Hathor, mixed media painting

23 July 2010

" Hathor "

For this painting, I used :watercolour, coloured pencil, ink, and acrylic paint on medium grain watercolour paper.

(The size is 4" x 6" )

I wanted to add some hieroglyphics, so I did some searching online, and I found how to make the symbol for Hathor's name (which is a hawk (Horus) in a square (temple), with a smaller square (temple hat) to the side, representing the sounds of her name Hat-Hor, which is a compound of Horus in the Temple.

I also managed to find several sites for translating my own name, which was a little tricky, because I had to omit most of the vowels and double letters. I thought adding my own name, as a kind of signature, would be a nice touch. Originally, I intended to add a cartouche around my signature, but it just didn't work well with the composition, so in the end, I left it out.

The hieroglyphics on the left spell:
Goddess Hathor (followed by her Hathor's name symbol), beauty, power.

On the right spell:
Bonnie Rose (followed by the symbol for "woman", which comes at the end of a woman's name)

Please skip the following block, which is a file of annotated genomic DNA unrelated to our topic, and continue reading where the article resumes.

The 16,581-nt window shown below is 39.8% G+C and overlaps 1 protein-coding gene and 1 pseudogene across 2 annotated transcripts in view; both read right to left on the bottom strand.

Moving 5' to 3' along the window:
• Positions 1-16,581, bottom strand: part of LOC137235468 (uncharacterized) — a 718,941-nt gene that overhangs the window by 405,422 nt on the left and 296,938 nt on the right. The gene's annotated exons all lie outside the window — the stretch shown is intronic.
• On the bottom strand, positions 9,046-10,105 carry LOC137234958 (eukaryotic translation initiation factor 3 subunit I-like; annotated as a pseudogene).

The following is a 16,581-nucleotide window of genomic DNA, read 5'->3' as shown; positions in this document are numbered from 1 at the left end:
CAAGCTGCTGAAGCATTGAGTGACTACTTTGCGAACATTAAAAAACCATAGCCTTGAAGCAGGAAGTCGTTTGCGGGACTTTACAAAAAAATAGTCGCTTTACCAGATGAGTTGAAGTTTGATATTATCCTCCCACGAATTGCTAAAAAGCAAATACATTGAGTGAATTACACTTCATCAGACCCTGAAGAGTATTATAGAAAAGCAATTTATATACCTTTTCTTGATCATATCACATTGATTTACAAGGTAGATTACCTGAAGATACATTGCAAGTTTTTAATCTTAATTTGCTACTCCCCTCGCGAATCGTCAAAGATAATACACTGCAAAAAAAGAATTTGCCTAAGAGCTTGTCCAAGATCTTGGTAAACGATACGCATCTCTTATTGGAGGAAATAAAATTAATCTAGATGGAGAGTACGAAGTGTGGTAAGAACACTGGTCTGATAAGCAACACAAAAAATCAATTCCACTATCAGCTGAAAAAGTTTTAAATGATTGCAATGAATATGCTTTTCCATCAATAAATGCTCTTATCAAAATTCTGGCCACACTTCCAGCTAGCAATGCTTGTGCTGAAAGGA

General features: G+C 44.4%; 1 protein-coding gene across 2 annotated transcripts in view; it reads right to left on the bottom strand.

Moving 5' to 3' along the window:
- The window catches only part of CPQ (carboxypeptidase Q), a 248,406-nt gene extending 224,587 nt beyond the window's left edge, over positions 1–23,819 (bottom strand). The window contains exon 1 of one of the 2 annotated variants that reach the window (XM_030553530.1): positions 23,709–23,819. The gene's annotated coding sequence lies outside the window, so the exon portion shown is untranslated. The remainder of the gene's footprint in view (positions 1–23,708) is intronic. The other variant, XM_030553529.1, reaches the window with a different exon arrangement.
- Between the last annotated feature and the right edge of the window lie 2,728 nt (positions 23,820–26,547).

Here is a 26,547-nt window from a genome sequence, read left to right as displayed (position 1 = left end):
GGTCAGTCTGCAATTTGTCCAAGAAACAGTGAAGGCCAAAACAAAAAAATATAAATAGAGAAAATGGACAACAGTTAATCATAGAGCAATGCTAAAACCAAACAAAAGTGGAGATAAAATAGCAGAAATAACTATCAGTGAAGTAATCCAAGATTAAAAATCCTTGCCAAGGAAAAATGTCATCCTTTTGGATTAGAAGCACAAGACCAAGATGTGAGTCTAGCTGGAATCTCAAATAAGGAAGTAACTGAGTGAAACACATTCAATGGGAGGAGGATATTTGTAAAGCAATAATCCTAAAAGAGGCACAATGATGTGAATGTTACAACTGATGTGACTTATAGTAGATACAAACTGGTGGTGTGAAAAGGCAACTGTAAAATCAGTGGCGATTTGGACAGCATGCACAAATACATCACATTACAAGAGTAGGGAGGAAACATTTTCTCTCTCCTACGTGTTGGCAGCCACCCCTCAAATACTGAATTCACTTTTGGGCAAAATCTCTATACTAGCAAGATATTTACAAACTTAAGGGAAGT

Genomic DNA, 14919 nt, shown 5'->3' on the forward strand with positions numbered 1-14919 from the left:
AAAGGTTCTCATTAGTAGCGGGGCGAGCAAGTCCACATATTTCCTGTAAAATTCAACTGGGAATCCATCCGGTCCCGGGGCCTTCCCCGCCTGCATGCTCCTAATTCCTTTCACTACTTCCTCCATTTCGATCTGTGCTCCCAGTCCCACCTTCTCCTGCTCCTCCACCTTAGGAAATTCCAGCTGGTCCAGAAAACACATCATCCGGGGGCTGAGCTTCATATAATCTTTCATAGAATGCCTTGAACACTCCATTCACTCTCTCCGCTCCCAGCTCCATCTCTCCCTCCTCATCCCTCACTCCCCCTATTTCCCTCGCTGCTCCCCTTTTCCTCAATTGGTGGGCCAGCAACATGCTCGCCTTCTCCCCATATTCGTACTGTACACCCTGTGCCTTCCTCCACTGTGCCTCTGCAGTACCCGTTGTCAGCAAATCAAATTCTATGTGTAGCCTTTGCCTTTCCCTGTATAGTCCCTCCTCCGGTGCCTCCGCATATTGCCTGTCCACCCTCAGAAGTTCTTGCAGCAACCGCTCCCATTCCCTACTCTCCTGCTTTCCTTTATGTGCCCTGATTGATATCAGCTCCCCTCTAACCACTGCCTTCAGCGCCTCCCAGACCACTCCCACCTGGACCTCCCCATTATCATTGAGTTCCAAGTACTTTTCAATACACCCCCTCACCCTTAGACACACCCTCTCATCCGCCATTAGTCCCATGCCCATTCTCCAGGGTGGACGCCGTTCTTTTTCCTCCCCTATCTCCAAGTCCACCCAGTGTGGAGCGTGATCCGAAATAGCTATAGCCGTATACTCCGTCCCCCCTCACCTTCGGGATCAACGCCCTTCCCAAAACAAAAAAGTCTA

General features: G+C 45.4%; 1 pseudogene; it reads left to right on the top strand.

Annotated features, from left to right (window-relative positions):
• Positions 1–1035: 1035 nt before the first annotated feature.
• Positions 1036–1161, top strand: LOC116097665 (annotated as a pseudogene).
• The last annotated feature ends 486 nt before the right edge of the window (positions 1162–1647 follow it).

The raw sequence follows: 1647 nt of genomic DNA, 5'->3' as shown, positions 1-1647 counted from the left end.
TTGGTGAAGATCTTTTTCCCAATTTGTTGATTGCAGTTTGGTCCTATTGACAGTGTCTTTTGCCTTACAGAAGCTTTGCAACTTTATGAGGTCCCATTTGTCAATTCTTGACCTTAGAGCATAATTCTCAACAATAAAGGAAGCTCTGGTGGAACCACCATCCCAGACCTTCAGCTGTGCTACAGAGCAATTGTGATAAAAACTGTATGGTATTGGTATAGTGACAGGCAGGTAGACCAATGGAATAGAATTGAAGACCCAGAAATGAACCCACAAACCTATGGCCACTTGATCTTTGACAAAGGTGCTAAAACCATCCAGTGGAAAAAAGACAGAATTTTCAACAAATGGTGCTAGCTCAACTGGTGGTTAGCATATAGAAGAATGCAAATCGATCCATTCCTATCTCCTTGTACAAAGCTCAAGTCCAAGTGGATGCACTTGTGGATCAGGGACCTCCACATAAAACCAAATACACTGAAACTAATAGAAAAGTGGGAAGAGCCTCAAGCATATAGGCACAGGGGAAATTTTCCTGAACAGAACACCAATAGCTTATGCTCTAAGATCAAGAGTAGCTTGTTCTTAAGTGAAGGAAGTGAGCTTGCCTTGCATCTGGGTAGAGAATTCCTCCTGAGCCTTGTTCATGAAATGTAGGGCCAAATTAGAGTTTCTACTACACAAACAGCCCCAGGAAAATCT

Although the scanner didn't capture it, I used metallic gold acrylic paint for the golden details on her necklace, hair, and sun disk, as well as on her upper eyelids.

The Egyptian Goddess, Hathor :

Often depicted with a cow's head, she is a Goddess of : the sky, love, beauty, music, alcoholic drinks, joy, and motherhood. She rules the direction West, and holds great power in the Underworld.

Female counterpart and wife of Thoth.

In a complicated relationship Hathor is at times the mother, daughter
and wife of Ra and, like Isis, is at times described as the mother of
Horus, and associated with Bast.

In some myths, she is another incarnation of Isis, as Isis is
decapitated by Horus, and her head is replaced with a cow's head.
Therefore, Hathor is sometimes considered to Isis-in-death. When humans
died, women became a form of Hathor, while men became a form of Osiris.

The Ancient Greeks identified Hathor with the goddess Aphrodite and the Romans as Venus.


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